Long haul public transport in Iran has a certain, comfortable charm.
The buses are new and covered with slogans like “Kerima”, “Charger” and “Don’t keray fermey” (I’ll let you work that one it); passengers get a care bag at the start of the trip filled with an icy cold drink and packets of biscuits; and white gloved doormen serve the VIP train berths, each of which comes with hot water and a tv.
But the most convenient detail is that every diner, truck stop, train station and bus terminal has two prayer rooms: one for men and one for women.
Right now, I am sitting in the women’s prayer room in the Bandar Abbas bus terminal, the only place that has decent air con in the ramshackle complex (essential when it’s 40 degrees plus humidity outside).
There’s a small girl with a barbie bag opposite me cracking nuts with her teeth, next to me is a woman having a snooze under her chador, and a girl surrounded by bags and water bottles sitting under the religious poster on the wall marking Mecca; she also just laid down for a nap. And another woman who noticed me tapping away started chatting and invited me to stay at her house while I’m in Shiraz.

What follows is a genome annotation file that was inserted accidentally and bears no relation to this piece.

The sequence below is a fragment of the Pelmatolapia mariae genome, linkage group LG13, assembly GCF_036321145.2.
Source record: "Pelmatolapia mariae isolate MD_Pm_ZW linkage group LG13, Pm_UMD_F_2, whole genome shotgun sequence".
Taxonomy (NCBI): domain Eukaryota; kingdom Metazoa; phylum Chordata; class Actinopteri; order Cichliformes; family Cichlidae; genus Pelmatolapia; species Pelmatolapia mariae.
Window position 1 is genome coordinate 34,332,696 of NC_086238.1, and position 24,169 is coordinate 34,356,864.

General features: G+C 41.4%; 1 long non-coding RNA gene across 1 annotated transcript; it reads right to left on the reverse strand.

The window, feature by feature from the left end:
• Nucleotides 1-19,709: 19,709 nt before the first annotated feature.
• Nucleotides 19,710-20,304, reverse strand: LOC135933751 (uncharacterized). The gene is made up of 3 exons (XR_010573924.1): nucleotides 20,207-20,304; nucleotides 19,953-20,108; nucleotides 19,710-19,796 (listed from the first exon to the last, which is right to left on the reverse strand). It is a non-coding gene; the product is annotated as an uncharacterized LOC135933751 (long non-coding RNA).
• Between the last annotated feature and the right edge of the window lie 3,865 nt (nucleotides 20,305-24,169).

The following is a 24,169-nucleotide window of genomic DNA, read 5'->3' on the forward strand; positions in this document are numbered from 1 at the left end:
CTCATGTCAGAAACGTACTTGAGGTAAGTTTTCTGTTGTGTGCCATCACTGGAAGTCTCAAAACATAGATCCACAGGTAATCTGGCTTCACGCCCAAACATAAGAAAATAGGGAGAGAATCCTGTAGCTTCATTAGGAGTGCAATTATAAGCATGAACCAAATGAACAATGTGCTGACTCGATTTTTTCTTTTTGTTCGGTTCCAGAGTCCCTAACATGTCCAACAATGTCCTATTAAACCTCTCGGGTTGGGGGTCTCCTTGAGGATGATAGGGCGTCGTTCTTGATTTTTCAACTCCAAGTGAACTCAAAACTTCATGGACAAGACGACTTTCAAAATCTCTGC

The women’s rooms remind me of the old Plunket room in Feilding for mothers, but without the toys (byo is allowed though, as I saw when three women emptied a bag onto the floor and stripped off to singlet tops and bare heads).
Where the Plunket room was a place of respite for women harried by small children on their shopping rounds, the Iranian prayer room is a place for devotions, and respite from the heat, dirt, noise, hustle, everything really.
As such, I don’t think I’m being too much of an infidel by chewing my way through the half packet of dry vanilla cream biscuits that constitutes dinner tonight.